Fiddler Crab Beachcombers

Fiddler crabs, beetle-sized crustaceans of the genus Uca, scurry sideways along some of the beaches and intertidal mudflats of New York City. I've seen them in beach parks in Queens, Brooklyn and the Bronx. They climb in and out of small holes after the tide goes out, the males dragging their extra-large claws along with them (the females have equal-sized claws, the males have one large claw and a smaller claw). These crabs eat by using their smaller claws to shovel food in their mouths, capturing algae, microbes, fungus and other decaying detritus and returning what's left in small balls on the ground. Their beachcombing habits are thought to help preserve the wetlands by aerating the substrate.

  Male fiddler crab, Hunter Island, Pelham Bay Park, near Orchard Beach, Sept. 20, 2017

Male fiddler crab, Hunter Island, Pelham Bay Park, near Orchard Beach, Sept. 20, 2017

The Fiddler Crab video is set to a violin sonata by Jan Brandts Buys, performed by Steve's Bedroom Band and obtained from MusOpen.org, a royalty-free music source. It shows these small crabs at Marine Park in Brooklyn, Broad Channel Park on Jamaica Bay in Queens, and Pelham Bay Park (Hunter Island, near Orchard Beach) in the Bronx on July 25, 2015, and August 22 and 31, and September 20 and 23, 2017.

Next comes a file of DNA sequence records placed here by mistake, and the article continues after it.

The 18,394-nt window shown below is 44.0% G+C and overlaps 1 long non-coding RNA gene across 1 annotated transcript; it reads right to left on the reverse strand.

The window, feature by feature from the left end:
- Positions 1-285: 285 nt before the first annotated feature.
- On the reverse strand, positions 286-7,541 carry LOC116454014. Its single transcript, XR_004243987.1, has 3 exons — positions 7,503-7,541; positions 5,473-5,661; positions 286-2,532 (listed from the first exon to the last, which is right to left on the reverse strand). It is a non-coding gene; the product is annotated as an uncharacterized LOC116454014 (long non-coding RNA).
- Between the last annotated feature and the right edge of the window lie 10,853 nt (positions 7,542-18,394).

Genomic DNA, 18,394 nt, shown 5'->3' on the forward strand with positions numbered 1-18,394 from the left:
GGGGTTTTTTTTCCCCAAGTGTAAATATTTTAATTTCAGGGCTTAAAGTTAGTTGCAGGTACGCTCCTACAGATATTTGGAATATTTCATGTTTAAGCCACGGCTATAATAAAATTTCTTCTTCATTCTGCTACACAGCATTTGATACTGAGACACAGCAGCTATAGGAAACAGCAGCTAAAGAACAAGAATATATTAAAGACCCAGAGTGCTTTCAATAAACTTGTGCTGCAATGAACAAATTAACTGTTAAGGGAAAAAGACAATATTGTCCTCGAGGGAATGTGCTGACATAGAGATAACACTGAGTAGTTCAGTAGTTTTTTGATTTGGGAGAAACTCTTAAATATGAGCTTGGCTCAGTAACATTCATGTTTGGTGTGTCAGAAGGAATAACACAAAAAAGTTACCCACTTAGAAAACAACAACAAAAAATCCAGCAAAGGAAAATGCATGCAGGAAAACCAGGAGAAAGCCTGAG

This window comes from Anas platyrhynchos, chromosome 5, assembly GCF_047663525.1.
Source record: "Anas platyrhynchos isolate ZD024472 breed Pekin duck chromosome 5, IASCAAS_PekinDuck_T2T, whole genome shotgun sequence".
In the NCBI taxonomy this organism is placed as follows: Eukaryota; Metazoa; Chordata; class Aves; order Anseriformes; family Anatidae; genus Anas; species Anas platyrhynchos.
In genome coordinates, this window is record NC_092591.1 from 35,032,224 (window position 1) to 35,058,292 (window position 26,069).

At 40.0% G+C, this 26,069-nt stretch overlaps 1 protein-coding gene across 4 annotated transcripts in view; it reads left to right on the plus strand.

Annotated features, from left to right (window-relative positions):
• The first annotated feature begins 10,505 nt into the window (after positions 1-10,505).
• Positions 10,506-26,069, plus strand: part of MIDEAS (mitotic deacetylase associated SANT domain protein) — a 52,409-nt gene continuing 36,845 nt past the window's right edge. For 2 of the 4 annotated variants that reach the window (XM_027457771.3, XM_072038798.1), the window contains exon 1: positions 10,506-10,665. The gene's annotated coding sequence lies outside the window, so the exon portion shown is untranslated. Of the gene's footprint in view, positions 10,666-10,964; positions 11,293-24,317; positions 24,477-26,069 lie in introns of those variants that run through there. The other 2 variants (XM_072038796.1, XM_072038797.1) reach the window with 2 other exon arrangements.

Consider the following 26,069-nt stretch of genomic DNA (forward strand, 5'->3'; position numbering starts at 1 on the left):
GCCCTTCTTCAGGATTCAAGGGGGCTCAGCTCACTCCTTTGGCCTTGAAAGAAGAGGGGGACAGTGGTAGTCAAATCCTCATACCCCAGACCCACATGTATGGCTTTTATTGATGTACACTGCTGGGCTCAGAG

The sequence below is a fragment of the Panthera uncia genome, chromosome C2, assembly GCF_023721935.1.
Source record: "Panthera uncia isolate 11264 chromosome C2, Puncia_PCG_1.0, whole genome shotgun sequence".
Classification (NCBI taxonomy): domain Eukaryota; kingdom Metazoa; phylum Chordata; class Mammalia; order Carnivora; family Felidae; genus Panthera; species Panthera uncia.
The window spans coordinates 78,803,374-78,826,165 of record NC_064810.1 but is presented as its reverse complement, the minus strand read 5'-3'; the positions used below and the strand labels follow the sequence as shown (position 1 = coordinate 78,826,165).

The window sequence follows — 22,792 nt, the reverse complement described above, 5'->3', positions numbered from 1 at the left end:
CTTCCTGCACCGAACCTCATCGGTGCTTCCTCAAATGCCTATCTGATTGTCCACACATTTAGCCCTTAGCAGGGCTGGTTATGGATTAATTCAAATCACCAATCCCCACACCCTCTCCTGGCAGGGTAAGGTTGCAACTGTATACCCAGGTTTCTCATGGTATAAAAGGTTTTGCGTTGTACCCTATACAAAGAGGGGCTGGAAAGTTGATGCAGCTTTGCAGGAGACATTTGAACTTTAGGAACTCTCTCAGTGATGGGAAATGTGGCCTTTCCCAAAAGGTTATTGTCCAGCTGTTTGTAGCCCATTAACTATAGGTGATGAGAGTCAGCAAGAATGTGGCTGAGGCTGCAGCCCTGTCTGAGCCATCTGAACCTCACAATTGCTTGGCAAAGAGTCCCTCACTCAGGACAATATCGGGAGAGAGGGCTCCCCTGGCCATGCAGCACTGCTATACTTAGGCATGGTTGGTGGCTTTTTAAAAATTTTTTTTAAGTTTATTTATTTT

More fiddler crab shots below. These are fascinating, though slightly creepy, animals. They do molt, shedding their shells as they grow. If a male loses the big claw, a new claw will grow on the opposite side after the next molt. You often see these reclusive crabs go hurrying into their holes, where they will stay after molting until the new shells harden.